September to Remember

Australia’s S&P/ASX 200 Index returned -6.2% in what was a highly tumultuous month for global markets. All sectors declined, with interest rate sensitivity again being the arbiter. Utilities (-13.8%), Property (-13.6%) and IT (-10.6%) were the worst returning sectors, whilst Materials (-2.3%) and Energy (-3.8%) were least scathed.

Podium finishes this month were two coal producers and a Lithium miner. New Hope returned 28.4% and Whitehaven 21.4%, continuing to benefit from stratospheric thermal coal prices as countries scramble to shore up their energy security. Pilbara Minerals rode a different wave, returning 24.9% after auctioning a batch of Lithium concentrate for 10% more than the price realised the month prior.


September’s wooden spoon was on account of a collapsing deal with Link Market Services returning -30.9% after suitor Dye & Durham walked away. Hospital operator Ramsay and auto industry software developer Infomedia (not in the Index) were also derailed, returning -19.3% and -16.7% respectively as deals get reassessed due to market turbulence.

Amidst exceptional volatility in financial markets, currencies are once again in the limelight as policy differences between countries create another layer of uncertainty. The Australian dollar fell 6.5% against the US as a more hawkish tone coupled with QT from the Fed threw down the gauntlet to other countries who are behind the curve on tightening monetary policy. While the weak Aussie dollar helps underwrite Australia’s commodity-driven trade surplus, too much weakness increases the likelihood the RBA will need to raise rates higher than otherwise to avoid importing inflation.



A penny for your thoughts

September featured another round of rate hikes and a bout of selling pressure across the board for risk assets. Relative to the mid-single digit declines from global peers, fixed interest returns in the Antipodes fared better than most in the wake of higher yields, which surpassed the highs reached in June. The S&P/ NZX Investment Grade Corporate Bond Index finished down 1.3%, marginally behind the S&P/ASX Australian Corporate Bond Index which declined 1.2% as credit spreads only started widening late in the month. While investors will struggle to find a silver lining reflecting on absolute returns over the past 12 months, one less tarnished patch were New Zealand corporate bonds, which were down 6.6%, outperforming most other corporate and government bond markets which have seen double-digit falls.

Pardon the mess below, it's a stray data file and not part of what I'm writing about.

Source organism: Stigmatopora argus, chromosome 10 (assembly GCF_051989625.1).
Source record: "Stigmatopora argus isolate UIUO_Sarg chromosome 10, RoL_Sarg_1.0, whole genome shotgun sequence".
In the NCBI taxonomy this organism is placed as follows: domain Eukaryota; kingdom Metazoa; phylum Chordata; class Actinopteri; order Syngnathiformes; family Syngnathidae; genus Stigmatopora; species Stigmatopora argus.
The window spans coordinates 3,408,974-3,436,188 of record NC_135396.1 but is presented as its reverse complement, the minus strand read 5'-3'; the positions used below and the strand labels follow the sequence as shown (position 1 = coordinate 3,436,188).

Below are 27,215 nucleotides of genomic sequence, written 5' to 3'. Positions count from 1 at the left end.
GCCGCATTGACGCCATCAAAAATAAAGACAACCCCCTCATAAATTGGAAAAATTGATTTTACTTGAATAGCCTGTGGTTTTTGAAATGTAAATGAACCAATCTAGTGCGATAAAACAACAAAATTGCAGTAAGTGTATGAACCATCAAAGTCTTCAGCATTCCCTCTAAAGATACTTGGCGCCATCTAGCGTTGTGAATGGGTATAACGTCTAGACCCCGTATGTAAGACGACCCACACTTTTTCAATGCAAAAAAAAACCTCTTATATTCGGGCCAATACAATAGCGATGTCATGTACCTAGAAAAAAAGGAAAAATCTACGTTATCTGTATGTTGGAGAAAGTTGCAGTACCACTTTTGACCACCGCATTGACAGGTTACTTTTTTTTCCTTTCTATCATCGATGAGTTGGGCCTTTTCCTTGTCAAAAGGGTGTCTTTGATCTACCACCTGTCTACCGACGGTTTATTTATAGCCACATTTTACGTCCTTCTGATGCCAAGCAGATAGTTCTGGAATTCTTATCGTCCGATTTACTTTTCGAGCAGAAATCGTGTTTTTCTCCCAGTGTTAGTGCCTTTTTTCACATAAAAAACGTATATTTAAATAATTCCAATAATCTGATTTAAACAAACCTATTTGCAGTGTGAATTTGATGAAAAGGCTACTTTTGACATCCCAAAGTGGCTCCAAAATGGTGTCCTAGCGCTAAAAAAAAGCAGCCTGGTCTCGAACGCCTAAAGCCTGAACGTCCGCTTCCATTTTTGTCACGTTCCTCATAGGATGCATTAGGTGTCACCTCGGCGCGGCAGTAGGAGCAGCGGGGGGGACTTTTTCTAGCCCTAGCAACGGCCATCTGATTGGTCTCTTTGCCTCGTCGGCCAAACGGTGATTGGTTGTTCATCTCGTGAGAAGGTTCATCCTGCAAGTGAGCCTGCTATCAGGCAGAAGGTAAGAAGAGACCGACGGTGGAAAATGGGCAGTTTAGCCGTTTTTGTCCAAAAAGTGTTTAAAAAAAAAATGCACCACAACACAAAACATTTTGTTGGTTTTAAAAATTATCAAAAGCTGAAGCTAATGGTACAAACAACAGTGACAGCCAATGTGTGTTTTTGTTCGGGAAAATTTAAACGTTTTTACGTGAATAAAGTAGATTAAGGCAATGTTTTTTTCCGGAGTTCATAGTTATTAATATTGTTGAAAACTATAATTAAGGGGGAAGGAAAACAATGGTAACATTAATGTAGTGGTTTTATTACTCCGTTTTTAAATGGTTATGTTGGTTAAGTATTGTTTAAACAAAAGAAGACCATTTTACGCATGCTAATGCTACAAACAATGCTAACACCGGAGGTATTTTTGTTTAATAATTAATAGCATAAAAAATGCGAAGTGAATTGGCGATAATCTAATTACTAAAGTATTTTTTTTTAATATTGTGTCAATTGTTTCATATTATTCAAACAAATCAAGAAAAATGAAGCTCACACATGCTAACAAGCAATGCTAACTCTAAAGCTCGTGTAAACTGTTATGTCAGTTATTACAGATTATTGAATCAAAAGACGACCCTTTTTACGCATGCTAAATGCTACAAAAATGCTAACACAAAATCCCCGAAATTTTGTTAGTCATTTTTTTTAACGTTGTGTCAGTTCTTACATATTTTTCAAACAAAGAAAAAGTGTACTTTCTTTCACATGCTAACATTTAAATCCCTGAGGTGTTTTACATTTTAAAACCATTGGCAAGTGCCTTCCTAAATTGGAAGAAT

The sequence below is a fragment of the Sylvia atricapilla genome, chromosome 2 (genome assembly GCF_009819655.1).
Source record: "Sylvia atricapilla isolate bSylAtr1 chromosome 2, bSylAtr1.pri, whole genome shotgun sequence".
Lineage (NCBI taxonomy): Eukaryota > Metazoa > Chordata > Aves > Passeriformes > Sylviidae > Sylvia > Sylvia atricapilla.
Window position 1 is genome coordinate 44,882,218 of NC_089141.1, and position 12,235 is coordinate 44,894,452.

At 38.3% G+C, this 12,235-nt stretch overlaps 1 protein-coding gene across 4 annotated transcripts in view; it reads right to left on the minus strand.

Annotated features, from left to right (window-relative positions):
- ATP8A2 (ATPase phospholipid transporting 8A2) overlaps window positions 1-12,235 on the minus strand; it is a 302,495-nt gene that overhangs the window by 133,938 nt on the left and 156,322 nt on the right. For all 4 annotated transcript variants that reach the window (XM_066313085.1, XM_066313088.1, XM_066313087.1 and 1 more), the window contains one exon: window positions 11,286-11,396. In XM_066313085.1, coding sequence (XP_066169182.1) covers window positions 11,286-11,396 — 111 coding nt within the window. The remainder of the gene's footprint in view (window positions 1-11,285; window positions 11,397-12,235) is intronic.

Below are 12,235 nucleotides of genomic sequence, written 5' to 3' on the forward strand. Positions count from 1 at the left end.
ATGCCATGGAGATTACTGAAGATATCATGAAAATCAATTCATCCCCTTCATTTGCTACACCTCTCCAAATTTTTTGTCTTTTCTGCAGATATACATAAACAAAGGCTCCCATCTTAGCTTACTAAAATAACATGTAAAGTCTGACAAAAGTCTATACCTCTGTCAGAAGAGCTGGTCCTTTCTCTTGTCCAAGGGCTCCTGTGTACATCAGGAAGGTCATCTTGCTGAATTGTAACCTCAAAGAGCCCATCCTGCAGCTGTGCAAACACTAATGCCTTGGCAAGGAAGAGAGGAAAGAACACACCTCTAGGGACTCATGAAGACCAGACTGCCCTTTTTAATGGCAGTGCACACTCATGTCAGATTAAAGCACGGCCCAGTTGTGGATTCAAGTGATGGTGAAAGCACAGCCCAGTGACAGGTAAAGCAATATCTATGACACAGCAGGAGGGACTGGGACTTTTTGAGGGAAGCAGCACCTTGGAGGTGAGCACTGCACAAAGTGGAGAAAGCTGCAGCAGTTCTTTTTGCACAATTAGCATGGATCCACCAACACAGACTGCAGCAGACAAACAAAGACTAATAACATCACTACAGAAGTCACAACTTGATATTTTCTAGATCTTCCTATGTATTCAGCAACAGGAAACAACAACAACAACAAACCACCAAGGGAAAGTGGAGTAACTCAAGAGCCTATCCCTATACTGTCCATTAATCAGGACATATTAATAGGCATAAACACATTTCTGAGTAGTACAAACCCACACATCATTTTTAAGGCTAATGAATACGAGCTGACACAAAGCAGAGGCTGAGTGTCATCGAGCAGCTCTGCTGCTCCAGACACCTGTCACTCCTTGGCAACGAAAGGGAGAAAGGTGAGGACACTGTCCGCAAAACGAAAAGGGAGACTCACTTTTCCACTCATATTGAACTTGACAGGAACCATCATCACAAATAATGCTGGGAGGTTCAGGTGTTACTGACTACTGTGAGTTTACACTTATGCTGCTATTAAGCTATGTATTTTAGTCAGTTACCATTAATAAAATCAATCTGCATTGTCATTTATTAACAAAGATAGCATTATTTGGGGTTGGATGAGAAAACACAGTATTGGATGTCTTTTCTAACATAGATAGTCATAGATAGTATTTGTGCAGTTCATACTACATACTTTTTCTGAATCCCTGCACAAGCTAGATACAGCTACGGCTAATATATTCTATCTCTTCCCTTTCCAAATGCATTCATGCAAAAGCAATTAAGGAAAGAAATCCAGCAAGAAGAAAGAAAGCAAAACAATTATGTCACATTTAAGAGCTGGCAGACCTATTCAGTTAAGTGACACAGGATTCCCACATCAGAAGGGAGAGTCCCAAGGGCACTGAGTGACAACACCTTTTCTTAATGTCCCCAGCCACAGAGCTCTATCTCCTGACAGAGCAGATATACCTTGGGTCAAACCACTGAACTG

The US Fed followed up their hawkish rhetoric meted out at the Jackson Hole symposium, raising the fed funds rate by 0.75% to 3.25%. The median FOMC member estimate (known as the ‘dot plot’) now shows greater consensus for interest rates to be above 4.6% in 2023. Higher rates for longer seem justified by another hardy headline CPI print of 8.3% y/y, with rising core inflation driven by a surprise jump in services prices. In Australia, the RBA hiked by 0.5% in September and followed up in early October with a 0.25% move to 2.6% after signalling that smaller adjustments may be back in favour at upcoming meetings. New monthly inflation data marked headline CPI in August at 6.8% y/y suggesting that the quarterly print would not be out of kilter with the RBA’s latest estimates.

Quarter-end market volatility spilled over from the UK, triggered by the government proposing what would be the largest tax cuts since the 1970s. This ‘easy’ fiscal policy, which was incongruous with the aims of tight monetary policy, was met with a punishing shift in longer-dated Gilt yields, which rose over 100bp in response to the potential step change in government borrowing requirements. The ensuing shock to the country’s pension sector, which invests heavily in Gilts, prompted the BoE to intervene with temporary QE to stabilise the market and avert a liquidity crisis. The tax package has since been walked back due to political backlash, which saw bond returns and the pound stage a partial recovery. This rapid U-turn in policy does highlight the upcoming challenges for other countries as they attempt to battle inflation and provide support to the economy at the same time.